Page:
A lawsuit in Texas may help clarify a controversial statute in that state that bans medical providers from withholding or withdrawing life-sustaining treatment for pregnant patients. The law, which is similar to statutes in many other states, is designed to keep the fetus alive even in cases where the mother clearly will not survive, or where the mother has a living will stating that she does not want certain life-support procedures performed on her.
Back in November, a Texas man found his 14-weeks pregnant wife unconsciouson the kitchen floor. She was taken to the local public hospital, where doctors declared her to be brain-dead. According to the husband, he was also told that the fetus may have been deprived of oxygen. The wife was then put on a respirator, ventilator, and other machines, which the hospital justified by referencing the state statute.
Hospital May Be Misinterpreting Law
The law in Texas and many other states prevents hospitals from taking pregnant patients off life support, or from declining to put them on life support in the first place. The law itself is controversial, as it appears to put the life of an unborn fetus ahead of that of the mother and the wishes of her and her family. But putting aside the questions about the wisdom of the statute, there is another issue: namely, whether the statute should even apply in this case.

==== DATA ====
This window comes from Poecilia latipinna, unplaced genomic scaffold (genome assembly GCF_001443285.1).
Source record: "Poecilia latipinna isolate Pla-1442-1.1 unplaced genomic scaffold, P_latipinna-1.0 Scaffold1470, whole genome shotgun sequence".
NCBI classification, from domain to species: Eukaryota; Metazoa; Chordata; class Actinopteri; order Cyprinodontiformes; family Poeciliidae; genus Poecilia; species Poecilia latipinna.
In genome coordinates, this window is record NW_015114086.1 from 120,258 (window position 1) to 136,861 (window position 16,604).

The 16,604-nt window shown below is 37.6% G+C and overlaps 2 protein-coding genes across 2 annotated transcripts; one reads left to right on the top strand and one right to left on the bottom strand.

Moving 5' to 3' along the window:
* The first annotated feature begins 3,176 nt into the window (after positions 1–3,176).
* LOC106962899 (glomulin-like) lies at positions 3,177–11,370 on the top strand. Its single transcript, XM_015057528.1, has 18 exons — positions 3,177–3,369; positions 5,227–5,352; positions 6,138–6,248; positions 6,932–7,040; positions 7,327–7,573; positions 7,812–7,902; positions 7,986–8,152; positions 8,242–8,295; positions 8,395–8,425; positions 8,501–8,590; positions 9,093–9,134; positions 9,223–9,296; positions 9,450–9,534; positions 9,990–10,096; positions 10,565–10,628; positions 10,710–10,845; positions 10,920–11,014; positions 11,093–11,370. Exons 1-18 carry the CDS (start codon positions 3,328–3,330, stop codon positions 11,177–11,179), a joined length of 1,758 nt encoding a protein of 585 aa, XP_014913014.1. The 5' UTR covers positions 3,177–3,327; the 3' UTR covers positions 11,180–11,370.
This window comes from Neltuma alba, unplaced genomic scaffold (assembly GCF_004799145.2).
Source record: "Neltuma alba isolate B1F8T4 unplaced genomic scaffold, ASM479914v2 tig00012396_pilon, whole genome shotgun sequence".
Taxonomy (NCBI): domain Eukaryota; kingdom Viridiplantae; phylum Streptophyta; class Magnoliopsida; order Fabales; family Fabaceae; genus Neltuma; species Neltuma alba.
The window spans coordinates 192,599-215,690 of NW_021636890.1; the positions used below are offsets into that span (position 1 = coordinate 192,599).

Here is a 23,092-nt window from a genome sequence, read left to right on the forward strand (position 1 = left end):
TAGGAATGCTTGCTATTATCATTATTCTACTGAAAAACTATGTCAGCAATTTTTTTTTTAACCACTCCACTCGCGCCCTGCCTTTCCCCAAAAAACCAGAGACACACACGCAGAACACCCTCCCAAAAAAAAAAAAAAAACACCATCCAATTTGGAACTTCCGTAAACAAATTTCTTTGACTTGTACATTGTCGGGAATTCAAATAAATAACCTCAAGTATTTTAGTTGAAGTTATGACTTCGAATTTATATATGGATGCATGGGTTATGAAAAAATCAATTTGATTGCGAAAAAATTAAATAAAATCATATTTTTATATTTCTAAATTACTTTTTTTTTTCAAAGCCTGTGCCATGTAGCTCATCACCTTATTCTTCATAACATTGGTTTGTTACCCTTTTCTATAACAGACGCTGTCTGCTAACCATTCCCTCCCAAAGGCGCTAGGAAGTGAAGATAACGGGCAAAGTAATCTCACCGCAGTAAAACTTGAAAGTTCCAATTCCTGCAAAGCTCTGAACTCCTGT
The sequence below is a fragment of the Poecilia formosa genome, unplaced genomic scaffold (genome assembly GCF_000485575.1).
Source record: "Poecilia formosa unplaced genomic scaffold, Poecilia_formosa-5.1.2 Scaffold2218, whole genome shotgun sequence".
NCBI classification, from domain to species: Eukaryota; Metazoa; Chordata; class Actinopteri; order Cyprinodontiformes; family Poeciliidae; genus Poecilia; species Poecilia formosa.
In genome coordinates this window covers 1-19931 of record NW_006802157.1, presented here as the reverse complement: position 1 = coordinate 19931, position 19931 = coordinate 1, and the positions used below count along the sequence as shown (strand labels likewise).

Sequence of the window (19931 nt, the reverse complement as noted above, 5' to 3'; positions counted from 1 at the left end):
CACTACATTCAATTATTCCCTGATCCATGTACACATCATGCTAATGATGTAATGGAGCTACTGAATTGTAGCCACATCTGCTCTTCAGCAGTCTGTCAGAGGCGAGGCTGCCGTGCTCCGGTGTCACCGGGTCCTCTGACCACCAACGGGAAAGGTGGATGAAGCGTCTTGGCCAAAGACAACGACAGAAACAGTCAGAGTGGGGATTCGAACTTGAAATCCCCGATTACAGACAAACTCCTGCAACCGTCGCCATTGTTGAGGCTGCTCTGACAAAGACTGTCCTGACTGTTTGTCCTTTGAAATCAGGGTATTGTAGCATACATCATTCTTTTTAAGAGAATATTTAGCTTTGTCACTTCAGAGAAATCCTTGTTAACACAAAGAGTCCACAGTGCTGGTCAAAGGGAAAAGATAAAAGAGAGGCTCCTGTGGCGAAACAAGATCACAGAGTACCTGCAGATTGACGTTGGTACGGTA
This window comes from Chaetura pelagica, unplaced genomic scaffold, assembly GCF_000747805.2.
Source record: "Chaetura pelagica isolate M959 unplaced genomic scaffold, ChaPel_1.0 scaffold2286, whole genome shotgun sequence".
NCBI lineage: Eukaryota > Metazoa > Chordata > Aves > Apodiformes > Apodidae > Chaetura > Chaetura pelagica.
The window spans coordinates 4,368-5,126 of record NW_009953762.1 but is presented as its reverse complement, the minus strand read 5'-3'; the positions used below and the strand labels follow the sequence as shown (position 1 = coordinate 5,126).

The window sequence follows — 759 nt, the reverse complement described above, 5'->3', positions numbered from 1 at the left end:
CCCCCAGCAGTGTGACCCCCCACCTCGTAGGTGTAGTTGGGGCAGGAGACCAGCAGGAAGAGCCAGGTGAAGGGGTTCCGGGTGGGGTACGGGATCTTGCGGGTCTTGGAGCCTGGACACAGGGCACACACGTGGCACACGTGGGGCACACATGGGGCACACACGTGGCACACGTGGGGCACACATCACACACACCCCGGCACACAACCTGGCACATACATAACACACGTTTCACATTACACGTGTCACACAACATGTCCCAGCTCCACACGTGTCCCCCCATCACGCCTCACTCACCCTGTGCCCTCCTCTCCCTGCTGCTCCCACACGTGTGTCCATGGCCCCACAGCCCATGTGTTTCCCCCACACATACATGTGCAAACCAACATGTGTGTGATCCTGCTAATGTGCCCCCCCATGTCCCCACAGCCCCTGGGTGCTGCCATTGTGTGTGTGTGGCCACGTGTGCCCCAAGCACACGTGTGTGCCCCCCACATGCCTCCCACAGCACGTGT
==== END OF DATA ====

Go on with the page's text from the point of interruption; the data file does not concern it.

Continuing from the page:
While the hospital has not publicly declared the wife to be dead, one of their charts does state that she is “brain dead.” And her husband claims that the doctors told him his wife had lost all activity in her brain stem. If the wife is legally dead, she is no longer the hospital’s “patient,” and therefore the statute in question would not apply to her. The hospital has told the husband it wants to keep his wife on life support at least until February, and then evaluate the viability of the fetus.
Lawsuit Would Force Hospital to Take Wife off Life Support
The husband has filed both an emergency motion and a civil complaint against the hospital. Both actions ask the court to require the hospital to remove the wife from the life-support machines. He claims that she told him she would not want “life-sustaining” measures to be taken if she were brain dead, and that her wishes should not be ignored simply because she was pregnant. The hospital claims it is simply trying to follow the law, and that it will rely on the courts to sort things out. Legal experts point out the ambiguity in the statute, and assert that a lawsuit of this sort may actually be necessary to get some clarity.
What to Do if You Have Been Victimized by a Hospital
If you or a loved one have been the victim of medical malpractice, or have had your rights violated by a medical provider, you should contact a personal injury attorney immediately. An attorney can review the facts of your case and determine whether you have a viable claim. If so, they can help you seek the compensation you deserve.